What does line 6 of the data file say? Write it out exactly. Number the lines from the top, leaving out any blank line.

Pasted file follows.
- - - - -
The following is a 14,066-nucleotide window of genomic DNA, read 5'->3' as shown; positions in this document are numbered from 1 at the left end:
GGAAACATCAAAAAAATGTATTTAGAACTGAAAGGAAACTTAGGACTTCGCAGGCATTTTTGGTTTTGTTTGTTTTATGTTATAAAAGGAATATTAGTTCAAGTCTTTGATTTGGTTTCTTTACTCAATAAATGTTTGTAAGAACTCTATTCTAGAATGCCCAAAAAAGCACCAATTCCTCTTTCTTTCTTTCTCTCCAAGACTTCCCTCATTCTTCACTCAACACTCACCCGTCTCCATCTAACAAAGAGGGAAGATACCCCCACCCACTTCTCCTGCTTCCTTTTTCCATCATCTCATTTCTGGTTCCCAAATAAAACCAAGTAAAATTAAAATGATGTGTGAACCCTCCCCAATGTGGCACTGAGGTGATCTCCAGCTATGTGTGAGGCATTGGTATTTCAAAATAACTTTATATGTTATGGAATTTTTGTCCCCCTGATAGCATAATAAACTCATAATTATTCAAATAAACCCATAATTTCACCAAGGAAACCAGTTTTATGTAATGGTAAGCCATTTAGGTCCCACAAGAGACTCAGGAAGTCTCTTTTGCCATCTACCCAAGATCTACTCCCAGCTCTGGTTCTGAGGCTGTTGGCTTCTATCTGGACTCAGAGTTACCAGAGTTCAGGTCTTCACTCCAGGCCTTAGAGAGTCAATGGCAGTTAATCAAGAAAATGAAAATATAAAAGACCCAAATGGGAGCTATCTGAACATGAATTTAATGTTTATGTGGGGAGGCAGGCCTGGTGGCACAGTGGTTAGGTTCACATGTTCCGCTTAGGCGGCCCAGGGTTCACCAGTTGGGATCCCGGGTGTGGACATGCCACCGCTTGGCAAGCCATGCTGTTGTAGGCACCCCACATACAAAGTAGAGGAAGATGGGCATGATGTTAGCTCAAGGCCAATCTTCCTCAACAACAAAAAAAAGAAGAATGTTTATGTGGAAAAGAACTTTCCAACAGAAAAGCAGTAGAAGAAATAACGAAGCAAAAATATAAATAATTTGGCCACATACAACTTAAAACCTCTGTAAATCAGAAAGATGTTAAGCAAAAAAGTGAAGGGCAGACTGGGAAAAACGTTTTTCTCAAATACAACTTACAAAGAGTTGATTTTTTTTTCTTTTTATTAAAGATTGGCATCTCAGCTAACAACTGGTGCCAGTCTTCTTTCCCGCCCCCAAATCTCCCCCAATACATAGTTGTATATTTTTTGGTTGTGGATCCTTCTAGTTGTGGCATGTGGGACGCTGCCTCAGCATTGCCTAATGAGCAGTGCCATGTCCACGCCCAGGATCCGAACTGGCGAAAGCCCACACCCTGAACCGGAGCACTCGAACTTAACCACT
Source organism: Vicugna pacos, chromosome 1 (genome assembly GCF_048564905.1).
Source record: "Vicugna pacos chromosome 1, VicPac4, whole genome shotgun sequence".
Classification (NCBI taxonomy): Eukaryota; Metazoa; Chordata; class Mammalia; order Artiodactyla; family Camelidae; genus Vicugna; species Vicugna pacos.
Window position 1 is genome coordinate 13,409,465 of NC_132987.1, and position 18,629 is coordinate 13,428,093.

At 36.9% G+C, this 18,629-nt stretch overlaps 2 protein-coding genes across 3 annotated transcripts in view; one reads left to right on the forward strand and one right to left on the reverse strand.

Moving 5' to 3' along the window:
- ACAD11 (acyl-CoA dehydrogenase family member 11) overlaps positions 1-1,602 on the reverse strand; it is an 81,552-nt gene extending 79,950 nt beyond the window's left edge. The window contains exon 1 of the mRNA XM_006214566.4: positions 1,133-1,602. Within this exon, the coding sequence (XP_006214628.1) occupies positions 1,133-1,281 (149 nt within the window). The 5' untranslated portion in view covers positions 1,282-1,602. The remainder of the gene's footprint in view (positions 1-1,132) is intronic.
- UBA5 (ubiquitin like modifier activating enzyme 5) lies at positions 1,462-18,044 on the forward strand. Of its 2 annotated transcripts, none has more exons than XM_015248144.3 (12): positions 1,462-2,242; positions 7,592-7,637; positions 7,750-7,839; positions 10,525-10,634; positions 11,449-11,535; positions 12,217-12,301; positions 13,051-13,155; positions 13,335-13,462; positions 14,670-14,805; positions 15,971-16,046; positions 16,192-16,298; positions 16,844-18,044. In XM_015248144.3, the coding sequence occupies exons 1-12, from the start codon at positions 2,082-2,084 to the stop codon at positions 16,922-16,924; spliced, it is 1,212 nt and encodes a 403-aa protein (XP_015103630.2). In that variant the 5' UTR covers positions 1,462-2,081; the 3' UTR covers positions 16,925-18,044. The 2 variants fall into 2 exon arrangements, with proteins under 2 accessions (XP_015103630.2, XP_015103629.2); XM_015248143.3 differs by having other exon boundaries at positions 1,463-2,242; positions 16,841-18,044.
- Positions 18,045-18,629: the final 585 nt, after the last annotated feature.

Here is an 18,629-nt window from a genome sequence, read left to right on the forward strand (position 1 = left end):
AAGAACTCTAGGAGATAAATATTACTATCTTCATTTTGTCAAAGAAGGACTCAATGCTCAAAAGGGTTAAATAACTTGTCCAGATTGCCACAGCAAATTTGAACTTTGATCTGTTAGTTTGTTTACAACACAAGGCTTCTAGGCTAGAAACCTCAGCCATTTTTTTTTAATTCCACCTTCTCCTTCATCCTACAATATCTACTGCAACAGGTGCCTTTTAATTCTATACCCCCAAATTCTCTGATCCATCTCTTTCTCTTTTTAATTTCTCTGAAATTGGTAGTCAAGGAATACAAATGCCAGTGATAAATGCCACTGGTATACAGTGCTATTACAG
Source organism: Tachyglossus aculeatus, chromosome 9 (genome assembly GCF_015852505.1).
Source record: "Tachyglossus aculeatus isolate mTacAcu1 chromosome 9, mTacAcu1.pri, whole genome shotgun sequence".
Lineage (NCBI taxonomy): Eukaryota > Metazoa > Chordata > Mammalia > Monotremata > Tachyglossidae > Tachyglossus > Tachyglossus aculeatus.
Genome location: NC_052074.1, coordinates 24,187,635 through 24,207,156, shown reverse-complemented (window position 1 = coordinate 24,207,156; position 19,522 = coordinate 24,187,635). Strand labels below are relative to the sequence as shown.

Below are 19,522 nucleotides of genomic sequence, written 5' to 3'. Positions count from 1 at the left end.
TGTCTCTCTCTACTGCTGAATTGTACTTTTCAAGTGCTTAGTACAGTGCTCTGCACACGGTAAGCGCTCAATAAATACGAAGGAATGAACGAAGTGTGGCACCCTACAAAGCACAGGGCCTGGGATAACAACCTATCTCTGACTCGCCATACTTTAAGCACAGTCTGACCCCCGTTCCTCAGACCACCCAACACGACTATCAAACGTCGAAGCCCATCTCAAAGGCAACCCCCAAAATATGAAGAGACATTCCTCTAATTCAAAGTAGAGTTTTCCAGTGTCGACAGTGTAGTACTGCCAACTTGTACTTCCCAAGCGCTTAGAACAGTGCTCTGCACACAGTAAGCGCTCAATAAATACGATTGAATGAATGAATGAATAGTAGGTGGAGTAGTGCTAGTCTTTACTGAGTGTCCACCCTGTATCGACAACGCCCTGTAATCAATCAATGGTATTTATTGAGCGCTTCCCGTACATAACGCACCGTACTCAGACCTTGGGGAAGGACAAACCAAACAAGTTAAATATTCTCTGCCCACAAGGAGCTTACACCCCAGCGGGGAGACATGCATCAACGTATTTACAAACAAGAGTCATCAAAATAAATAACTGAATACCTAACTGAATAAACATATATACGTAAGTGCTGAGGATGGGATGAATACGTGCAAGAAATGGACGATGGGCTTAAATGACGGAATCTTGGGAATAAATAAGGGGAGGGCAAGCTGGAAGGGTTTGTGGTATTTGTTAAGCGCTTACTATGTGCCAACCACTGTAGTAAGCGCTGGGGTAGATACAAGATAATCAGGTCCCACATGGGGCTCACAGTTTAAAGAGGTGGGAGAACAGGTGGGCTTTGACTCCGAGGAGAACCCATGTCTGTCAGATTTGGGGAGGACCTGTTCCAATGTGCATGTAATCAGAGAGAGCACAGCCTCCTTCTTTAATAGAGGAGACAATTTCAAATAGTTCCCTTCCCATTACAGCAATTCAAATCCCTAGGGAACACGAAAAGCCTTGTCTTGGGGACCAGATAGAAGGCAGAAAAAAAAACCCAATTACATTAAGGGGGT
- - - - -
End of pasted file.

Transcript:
Window position 1 is genome coordinate 13,409,465 of NC_132987.1, and position 18,629 is coordinate 13,428,093.